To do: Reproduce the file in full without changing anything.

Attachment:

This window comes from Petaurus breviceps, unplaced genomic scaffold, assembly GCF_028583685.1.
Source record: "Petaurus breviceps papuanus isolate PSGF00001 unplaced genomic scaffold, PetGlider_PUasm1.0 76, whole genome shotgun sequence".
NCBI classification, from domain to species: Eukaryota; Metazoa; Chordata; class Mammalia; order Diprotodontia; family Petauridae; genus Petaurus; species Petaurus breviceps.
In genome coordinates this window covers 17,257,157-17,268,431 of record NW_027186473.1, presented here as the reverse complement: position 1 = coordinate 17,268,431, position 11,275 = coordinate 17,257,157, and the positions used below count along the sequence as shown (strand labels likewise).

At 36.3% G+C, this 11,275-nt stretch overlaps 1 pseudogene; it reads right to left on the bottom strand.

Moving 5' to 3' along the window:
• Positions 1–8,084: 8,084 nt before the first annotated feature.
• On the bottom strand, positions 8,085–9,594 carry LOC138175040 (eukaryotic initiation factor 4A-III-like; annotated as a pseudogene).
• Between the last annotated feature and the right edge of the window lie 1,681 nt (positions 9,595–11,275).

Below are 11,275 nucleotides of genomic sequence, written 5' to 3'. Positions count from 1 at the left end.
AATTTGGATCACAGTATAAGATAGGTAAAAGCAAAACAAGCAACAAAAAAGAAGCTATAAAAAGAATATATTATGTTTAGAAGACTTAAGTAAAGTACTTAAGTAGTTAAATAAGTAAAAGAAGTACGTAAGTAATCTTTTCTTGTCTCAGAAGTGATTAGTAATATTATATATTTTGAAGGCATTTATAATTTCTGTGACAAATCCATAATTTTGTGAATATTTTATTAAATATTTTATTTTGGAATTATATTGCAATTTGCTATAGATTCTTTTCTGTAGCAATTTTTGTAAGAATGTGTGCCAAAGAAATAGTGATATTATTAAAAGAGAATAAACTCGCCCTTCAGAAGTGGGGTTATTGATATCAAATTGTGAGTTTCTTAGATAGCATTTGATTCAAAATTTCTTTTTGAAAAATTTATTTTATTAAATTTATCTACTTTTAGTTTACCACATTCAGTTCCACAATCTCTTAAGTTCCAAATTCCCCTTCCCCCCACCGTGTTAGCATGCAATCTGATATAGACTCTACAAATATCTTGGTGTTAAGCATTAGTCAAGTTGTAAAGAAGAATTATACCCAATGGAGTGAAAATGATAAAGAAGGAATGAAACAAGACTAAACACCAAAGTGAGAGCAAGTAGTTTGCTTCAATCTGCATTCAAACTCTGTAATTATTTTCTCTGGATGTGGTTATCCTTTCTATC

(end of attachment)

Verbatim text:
This window comes from Petaurus breviceps, unplaced genomic scaffold, assembly GCF_028583685.1.
Source record: "Petaurus breviceps papuanus isolate PSGF00001 unplaced genomic scaffold, PetGlider_PUasm1.0 76, whole genome shotgun sequence".
NCBI classification, from domain to species: Eukaryota; Metazoa; Chordata; class Mammalia; order Diprotodontia; family Petauridae; genus Petaurus; species Petaurus breviceps.
In genome coordinates this window covers 17,257,157-17,268,431 of record NW_027186473.1, presented here as the reverse complement: position 1 = coordinate 17,268,431, position 11,275 = coordinate 17,257,157, and the positions used below count along the sequence as shown (strand labels likewise).

At 36.3% G+C, this 11,275-nt stretch overlaps 1 pseudogene; it reads right to left on the bottom strand.

Moving 5' to 3' along the window:
• Positions 1–8,084: 8,084 nt before the first annotated feature.
• On the bottom strand, positions 8,085–9,594 carry LOC138175040 (eukaryotic initiation factor 4A-III-like; annotated as a pseudogene).
• Between the last annotated feature and the right edge of the window lie 1,681 nt (positions 9,595–11,275).

Below are 11,275 nucleotides of genomic sequence, written 5' to 3'. Positions count from 1 at the left end.
AATTTGGATCACAGTATAAGATAGGTAAAAGCAAAACAAGCAACAAAAAAGAAGCTATAAAAAGAATATATTATGTTTAGAAGACTTAAGTAAAGTACTTAAGTAGTTAAATAAGTAAAAGAAGTACGTAAGTAATCTTTTCTTGTCTCAGAAGTGATTAGTAATATTATATATTTTGAAGGCATTTATAATTTCTGTGACAAATCCATAATTTTGTGAATATTTTATTAAATATTTTATTTTGGAATTATATTGCAATTTGCTATAGATTCTTTTCTGTAGCAATTTTTGTAAGAATGTGTGCCAAAGAAATAGTGATATTATTAAAAGAGAATAAACTCGCCCTTCAGAAGTGGGGTTATTGATATCAAATTGTGAGTTTCTTAGATAGCATTTGATTCAAAATTTCTTTTTGAAAAATTTATTTTATTAAATTTATCTACTTTTAGTTTACCACATTCAGTTCCACAATCTCTTAAGTTCCAAATTCCCCTTCCCCCCACCGTGTTAGCATGCAATCTGATATAGACTCTACAAATATCTTGGTGTTAAGCATTAGTCAAGTTGTAAAGAAGAATTATACCCAATGGAGTGAAAATGATAAAGAAGGAATGAAACAAGACTAAACACCAAAGTGAGAGCAAGTAGTTTGCTTCAATCTGCATTCAAACTCTGTAATTATTTTCTCTGGATGTGGTTATCCTTTCTATC